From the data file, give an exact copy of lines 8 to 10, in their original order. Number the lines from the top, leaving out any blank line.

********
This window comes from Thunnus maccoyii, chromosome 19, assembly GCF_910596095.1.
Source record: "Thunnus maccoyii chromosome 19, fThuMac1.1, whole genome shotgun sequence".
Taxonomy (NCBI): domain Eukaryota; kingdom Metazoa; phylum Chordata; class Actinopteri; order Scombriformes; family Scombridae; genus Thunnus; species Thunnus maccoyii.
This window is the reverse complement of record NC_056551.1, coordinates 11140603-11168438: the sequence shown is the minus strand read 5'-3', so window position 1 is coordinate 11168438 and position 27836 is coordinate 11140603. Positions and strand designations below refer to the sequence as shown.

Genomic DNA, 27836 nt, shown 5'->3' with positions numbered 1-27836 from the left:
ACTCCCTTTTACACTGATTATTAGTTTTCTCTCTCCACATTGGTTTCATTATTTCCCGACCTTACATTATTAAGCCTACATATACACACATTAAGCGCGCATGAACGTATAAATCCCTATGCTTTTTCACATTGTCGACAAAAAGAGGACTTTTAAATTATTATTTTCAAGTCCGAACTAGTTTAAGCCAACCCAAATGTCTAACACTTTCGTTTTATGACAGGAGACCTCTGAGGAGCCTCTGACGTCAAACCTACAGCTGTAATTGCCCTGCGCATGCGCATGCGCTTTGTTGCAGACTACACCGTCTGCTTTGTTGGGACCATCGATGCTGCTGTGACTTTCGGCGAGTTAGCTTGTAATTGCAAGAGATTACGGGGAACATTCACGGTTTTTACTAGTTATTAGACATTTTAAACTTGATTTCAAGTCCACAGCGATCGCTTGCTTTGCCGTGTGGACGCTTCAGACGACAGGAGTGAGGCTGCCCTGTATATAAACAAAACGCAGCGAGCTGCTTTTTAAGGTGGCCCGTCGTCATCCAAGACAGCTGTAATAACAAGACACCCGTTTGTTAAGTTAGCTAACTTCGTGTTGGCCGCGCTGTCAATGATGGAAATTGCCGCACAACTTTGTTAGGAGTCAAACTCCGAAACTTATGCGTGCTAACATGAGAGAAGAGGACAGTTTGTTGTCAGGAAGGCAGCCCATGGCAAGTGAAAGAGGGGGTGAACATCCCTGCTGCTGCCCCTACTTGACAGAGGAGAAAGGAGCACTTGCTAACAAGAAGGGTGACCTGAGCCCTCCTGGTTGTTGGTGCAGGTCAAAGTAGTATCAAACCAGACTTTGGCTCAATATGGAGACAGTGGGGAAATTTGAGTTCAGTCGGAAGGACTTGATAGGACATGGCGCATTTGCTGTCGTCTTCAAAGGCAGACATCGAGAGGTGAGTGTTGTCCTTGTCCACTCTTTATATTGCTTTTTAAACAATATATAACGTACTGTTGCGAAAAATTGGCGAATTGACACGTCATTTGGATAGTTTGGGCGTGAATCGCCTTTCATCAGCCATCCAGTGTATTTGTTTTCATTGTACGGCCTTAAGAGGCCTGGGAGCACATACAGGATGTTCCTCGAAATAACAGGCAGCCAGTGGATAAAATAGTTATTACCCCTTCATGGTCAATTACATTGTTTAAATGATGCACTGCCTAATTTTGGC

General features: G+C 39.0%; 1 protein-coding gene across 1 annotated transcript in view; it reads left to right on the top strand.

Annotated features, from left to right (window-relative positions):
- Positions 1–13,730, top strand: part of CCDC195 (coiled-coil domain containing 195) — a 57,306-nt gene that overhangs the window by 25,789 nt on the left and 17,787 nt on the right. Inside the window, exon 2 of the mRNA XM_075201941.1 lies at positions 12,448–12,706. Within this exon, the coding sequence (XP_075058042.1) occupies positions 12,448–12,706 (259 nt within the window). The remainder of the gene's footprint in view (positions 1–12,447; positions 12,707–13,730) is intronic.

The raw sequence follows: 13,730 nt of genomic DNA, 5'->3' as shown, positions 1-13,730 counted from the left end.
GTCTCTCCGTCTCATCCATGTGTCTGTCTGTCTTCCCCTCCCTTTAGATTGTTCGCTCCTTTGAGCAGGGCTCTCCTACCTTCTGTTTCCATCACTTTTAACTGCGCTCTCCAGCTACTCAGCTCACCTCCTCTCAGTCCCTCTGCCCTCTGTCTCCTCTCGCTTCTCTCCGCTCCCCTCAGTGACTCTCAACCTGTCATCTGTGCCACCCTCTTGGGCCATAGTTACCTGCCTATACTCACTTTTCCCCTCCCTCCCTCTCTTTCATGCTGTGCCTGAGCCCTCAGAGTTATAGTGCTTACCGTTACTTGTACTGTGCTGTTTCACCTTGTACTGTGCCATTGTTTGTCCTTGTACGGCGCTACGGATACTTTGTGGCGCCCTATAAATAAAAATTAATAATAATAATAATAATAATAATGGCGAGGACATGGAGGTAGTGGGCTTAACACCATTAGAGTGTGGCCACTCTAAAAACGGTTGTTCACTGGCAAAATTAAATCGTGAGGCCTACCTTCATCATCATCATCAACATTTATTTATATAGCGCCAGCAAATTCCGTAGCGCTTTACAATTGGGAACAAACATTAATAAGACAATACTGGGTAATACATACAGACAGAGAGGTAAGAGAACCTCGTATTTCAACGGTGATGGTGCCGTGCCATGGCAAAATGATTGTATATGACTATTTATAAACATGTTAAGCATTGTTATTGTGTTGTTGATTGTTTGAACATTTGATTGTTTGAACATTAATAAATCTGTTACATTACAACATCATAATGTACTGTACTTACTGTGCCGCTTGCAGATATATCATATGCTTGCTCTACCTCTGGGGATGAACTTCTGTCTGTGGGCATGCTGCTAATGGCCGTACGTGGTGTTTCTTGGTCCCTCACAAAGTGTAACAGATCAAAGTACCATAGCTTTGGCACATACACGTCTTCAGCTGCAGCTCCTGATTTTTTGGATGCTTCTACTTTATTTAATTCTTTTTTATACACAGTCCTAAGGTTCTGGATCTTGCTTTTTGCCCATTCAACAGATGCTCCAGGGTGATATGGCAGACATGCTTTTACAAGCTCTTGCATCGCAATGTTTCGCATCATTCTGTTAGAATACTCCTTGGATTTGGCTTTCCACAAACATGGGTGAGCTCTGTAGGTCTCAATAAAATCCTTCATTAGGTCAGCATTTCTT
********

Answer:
Annotated features, from left to right (window-relative positions):
- Positions 1–13,730, top strand: part of CCDC195 (coiled-coil domain containing 195) — a 57,306-nt gene that overhangs the window by 25,789 nt on the left and 17,787 nt on the right. Inside the window, exon 2 of the mRNA XM_075201941.1 lies at positions 12,448–12,706. Within this exon, the coding sequence (XP_075058042.1) occupies positions 12,448–12,706 (259 nt within the window). The remainder of the gene's footprint in view (positions 1–12,447; positions 12,707–13,730) is intronic.

The raw sequence follows: 13,730 nt of genomic DNA, 5'->3' as shown, positions 1-13,730 counted from the left end.